William R. Sapp

Last updated
William Robinson Sapp
Member of the U.S.HouseofRepresentatives
from Ohio's 15th district
In office
March 4, 1853 March 3, 1857
Preceded by William F. Hunter
Succeeded by Joseph Burns
Personal details
Born(1804-03-04)March 4, 1804
Cadiz, Ohio
DiedJanuary 3, 1875(1875-01-03) (aged 70)
Mount Vernon, Ohio
Resting placeMound View Cemetery
Political party

William Robinson Sapp (March 4, 1804 January 3, 1875) was a U.S. Representative from Ohio, and uncle of U.S. Representative William F. Sapp of Iowa.

United States House of Representatives lower house of the United States Congress

The United States House of Representatives is the lower chamber of the United States Congress, the Senate being the upper chamber. Together they compose the legislature of the United States.

Ohio State of the United States of America

Ohio is a Midwestern state in the Great Lakes region of the United States. Of the fifty states, it is the 34th largest by area, the seventh most populous, and the tenth most densely populated. The state's capital and largest city is Columbus.

Born at Cadiz, Ohio, Sapp moved to Knox County, Ohio, where he attended the public schools. He engaged in the mercantile business in Danville. He studied law. He was admitted to the bar in 1833 and commenced practice at Millersburg, Ohio. He served as prosecuting attorney of Holmes County, Ohio. Presidential elector in 1844 for Clay/Frelinghuysen. [1] He moved to Mount Vernon, Ohio, in 1846.

Cadiz, Ohio Village in Ohio, United States

Cadiz is a village in Harrison County, Ohio, United States. The population was 3,353 at the 2010 census. It is the county seat of Harrison County.

Knox County, Ohio County in the United States

Knox County is a county located in the U.S. state of Ohio. As of the 2010 census, the population was 60,921. Its county seat is Mount Vernon. The county is named for Henry Knox, an officer in the American Revolutionary War who was later the first Secretary of War.

Danville, Ohio Village in Ohio, United States

Danville is a village in Knox County, Ohio, United States. The population was 1,044 at the 2010 census.

Sapp was elected as a Whig to the Thirty-third Congress and reelected as an Opposition Party candidate to the Thirty-fourth Congress (March 4, 1853 – March 3, 1857). He was an unsuccessful candidate for reelection. Assessor of internal revenue for the thirteenth district 1869-1872. He served as collector of internal revenue from 1872 until his death in Mount Vernon, Ohio, January 3, 1875. He was interred in Mound View Cemetery.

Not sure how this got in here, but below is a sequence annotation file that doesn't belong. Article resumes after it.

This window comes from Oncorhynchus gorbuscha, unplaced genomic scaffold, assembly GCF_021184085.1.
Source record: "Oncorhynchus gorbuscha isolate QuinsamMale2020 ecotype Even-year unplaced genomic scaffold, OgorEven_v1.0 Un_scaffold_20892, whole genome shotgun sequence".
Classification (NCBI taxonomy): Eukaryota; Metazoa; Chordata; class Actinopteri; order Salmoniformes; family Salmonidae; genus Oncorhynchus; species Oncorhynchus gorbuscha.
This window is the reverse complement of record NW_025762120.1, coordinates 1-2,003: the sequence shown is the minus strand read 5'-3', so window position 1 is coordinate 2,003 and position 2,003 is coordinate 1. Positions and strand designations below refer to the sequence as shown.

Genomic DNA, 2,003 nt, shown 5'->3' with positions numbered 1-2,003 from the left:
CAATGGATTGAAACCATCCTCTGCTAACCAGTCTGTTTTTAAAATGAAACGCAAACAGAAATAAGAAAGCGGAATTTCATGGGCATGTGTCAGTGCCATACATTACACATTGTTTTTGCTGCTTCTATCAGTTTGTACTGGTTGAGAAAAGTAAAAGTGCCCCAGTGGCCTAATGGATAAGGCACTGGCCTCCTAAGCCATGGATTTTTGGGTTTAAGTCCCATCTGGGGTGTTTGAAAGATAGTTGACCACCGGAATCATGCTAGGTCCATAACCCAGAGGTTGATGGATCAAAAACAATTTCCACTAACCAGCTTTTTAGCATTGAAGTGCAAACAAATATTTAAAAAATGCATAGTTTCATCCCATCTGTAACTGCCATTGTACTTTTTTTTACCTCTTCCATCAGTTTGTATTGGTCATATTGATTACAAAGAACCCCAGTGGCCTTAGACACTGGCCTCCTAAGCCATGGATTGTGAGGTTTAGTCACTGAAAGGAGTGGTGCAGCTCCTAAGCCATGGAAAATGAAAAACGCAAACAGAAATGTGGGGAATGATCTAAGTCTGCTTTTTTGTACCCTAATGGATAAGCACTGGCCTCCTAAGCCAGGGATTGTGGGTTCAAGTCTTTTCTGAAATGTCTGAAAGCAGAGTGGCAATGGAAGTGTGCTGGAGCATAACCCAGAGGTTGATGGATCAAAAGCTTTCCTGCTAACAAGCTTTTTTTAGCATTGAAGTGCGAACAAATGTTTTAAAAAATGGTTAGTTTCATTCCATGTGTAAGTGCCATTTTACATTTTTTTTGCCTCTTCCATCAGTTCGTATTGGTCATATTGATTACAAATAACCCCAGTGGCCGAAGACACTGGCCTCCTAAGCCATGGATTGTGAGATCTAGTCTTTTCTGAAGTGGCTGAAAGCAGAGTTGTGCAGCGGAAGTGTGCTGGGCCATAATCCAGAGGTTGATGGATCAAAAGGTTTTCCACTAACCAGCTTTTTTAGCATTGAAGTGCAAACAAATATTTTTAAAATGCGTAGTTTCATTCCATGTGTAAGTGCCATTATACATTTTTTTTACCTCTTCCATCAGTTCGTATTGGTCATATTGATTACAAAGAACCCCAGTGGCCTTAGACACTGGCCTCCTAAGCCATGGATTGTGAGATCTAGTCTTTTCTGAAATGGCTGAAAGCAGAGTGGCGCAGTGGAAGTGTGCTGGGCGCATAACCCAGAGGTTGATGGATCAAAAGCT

Whig Party (United States) Political party in the USA in the 19th century

The Whig Party was a political party active in the middle of the 19th century in the United States. Four presidents belonged to the party while in office. It emerged in the 1830s as the leading opponent of Jacksonian democracy, pulling together former members of the National Republican and the Anti-Masonic Party. It had some links to the upscale traditions of the long-defunct Federalist Party. Along with the rival Democratic Party, it was central to the Second Party System from the early 1840s to the mid-1860s. It originally formed in opposition to the policies of President Andrew Jackson and his Democratic Party. It became a formal party within his second term, and slowly receded influence after 1854. In particular terms, the Whigs supported the supremacy of Congress over the presidency and favored a program of modernization, banking and economic protectionism to stimulate manufacturing. It appealed to entrepreneurs, planters, reformers and the emerging urban middle class, but had little appeal to farmers or unskilled workers. It included many active Protestants and voiced a moralistic opposition to the Jacksonian Indian removal. Party founders chose the "Whig" name to echo the American Whigs of the 18th century who fought for independence. The political philosophy of the American Whig Party was not related to the British Whig party. Historian Frank Towers has specified a deep ideological divide:

33rd United States Congress

The Thirty-third United States Congress was a meeting of the legislative branch of the United States federal government, consisting of the United States Senate and the United States House of Representatives. It met in Washington, D.C. from March 4, 1853, to March 4, 1855, during the first two years of the administration of U.S. President Franklin Pierce. During this session, the Kansas–Nebraska Act was passed, an act that soon led to the creation of the Republican Party. The apportionment of seats in the House of Representatives was based on the Seventh Census of the United States in 1850. Both chambers had a Democratic majority.

The Opposition Party was a party identification under which Northern, anti-slavery politicians, formerly members of the Democratic and Whig parties, briefly ran in the 1850s. This was in response to the expansion of slavery into the new territories. It was one of the movements which arose from the political chaos in the decade before the Civil War in the wake of the Compromise of 1850. The movement arose before and was quickly subsumed by the coalescence of the Republican Party in 1856.

Sources

The Biographical Directory of the United States Congress is a biographical dictionary of all present and former members of the United States Congress and its predecessor, the Continental Congress. Also included are Delegates from territories and the District of Columbia and Resident Commissioners from the Philippines and Puerto Rico.

U.S. House of Representatives
Preceded by
William Kennon, Jr.
United States Representative from Ohio's 15th congressional district
1853–1857
Succeeded by
Joseph Burns

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